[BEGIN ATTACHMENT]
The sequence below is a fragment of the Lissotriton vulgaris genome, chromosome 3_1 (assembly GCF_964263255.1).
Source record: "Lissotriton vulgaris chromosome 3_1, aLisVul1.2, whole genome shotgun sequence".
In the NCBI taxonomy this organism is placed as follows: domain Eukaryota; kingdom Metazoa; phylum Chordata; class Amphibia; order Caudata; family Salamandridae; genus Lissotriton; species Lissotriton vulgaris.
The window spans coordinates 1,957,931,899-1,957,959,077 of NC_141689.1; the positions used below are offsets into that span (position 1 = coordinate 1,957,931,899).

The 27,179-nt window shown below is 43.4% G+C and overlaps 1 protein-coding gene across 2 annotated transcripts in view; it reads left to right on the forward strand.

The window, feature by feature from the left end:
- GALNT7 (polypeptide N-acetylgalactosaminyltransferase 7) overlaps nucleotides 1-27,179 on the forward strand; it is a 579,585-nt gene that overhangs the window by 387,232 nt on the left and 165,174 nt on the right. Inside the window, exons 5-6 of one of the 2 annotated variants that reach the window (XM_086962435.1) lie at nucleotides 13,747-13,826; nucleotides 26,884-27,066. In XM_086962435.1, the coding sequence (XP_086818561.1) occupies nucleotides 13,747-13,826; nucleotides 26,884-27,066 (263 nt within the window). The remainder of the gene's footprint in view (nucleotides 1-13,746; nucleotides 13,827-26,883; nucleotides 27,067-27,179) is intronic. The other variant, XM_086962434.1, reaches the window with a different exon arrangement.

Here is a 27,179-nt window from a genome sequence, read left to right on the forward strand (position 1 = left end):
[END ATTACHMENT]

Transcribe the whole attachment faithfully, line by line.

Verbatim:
The sequence below is a fragment of the Lissotriton vulgaris genome, chromosome 3_1 (assembly GCF_964263255.1).
Source record: "Lissotriton vulgaris chromosome 3_1, aLisVul1.2, whole genome shotgun sequence".
In the NCBI taxonomy this organism is placed as follows: domain Eukaryota; kingdom Metazoa; phylum Chordata; class Amphibia; order Caudata; family Salamandridae; genus Lissotriton; species Lissotriton vulgaris.
The window spans coordinates 1,957,931,899-1,957,959,077 of NC_141689.1; the positions used below are offsets into that span (position 1 = coordinate 1,957,931,899).

The 27,179-nt window shown below is 43.4% G+C and overlaps 1 protein-coding gene across 2 annotated transcripts in view; it reads left to right on the forward strand.

The window, feature by feature from the left end:
- GALNT7 (polypeptide N-acetylgalactosaminyltransferase 7) overlaps nucleotides 1-27,179 on the forward strand; it is a 579,585-nt gene that overhangs the window by 387,232 nt on the left and 165,174 nt on the right. Inside the window, exons 5-6 of one of the 2 annotated variants that reach the window (XM_086962435.1) lie at nucleotides 13,747-13,826; nucleotides 26,884-27,066. In XM_086962435.1, the coding sequence (XP_086818561.1) occupies nucleotides 13,747-13,826; nucleotides 26,884-27,066 (263 nt within the window). The remainder of the gene's footprint in view (nucleotides 1-13,746; nucleotides 13,827-26,883; nucleotides 27,067-27,179) is intronic. The other variant, XM_086962434.1, reaches the window with a different exon arrangement.

Here is a 27,179-nt window from a genome sequence, read left to right on the forward strand (position 1 = left end):